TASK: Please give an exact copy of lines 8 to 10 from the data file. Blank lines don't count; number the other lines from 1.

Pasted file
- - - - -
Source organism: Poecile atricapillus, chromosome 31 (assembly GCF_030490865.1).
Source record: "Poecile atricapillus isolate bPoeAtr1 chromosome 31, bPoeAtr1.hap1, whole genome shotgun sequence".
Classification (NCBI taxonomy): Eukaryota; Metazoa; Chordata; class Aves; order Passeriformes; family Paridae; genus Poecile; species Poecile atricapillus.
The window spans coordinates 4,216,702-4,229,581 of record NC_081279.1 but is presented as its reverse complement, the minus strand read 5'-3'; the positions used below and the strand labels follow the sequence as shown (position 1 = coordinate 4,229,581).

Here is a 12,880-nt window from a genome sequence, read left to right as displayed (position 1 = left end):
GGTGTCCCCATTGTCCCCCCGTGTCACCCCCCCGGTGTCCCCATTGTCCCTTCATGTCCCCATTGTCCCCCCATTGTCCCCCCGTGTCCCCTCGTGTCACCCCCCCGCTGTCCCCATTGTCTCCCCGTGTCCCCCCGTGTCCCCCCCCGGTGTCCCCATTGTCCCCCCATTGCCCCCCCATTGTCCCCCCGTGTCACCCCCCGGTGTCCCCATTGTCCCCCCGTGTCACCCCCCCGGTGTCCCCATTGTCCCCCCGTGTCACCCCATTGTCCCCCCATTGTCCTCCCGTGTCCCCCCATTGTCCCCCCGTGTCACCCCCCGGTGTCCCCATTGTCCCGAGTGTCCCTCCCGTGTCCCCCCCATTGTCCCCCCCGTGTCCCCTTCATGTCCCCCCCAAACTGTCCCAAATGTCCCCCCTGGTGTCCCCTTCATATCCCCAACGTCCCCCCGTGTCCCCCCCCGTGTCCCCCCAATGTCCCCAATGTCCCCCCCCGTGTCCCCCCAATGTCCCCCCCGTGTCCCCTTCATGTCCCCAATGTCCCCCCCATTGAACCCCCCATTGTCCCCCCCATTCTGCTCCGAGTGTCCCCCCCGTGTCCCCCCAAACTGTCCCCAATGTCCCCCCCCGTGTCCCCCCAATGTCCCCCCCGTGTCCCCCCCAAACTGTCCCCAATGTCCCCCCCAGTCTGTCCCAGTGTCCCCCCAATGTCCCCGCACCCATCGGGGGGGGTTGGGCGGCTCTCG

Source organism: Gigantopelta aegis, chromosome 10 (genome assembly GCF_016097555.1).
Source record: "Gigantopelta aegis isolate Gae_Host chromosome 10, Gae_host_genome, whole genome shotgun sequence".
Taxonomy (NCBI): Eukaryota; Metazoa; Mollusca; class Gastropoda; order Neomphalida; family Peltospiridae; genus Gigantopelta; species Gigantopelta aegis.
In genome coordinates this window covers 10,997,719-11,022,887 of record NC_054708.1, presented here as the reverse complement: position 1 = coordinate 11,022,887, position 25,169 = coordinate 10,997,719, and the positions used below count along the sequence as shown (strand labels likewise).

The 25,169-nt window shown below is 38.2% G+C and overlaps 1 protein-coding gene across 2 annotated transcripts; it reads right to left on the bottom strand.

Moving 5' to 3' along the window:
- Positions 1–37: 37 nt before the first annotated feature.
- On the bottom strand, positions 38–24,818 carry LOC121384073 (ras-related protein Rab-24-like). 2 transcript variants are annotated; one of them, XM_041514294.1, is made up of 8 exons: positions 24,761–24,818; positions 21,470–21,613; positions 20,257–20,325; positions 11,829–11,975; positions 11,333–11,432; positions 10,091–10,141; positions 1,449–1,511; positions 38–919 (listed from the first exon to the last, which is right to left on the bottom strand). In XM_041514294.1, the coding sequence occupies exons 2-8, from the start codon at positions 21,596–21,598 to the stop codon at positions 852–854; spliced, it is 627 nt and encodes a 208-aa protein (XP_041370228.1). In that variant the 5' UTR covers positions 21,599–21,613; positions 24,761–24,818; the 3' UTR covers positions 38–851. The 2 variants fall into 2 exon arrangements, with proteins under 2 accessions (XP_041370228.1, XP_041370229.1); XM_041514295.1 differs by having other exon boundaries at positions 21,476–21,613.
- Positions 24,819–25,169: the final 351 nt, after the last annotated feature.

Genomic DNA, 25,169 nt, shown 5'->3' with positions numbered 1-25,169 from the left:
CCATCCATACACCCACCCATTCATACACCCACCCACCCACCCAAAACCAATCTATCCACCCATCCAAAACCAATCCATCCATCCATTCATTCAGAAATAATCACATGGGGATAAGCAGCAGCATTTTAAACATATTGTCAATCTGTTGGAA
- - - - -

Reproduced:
Source record: "Gigantopelta aegis isolate Gae_Host chromosome 10, Gae_host_genome, whole genome shotgun sequence".
Taxonomy (NCBI): Eukaryota; Metazoa; Mollusca; class Gastropoda; order Neomphalida; family Peltospiridae; genus Gigantopelta; species Gigantopelta aegis.
In genome coordinates this window covers 10,997,719-11,022,887 of record NC_054708.1, presented here as the reverse complement: position 1 = coordinate 11,022,887, position 25,169 = coordinate 10,997,719, and the positions used below count along the sequence as shown (strand labels likewise).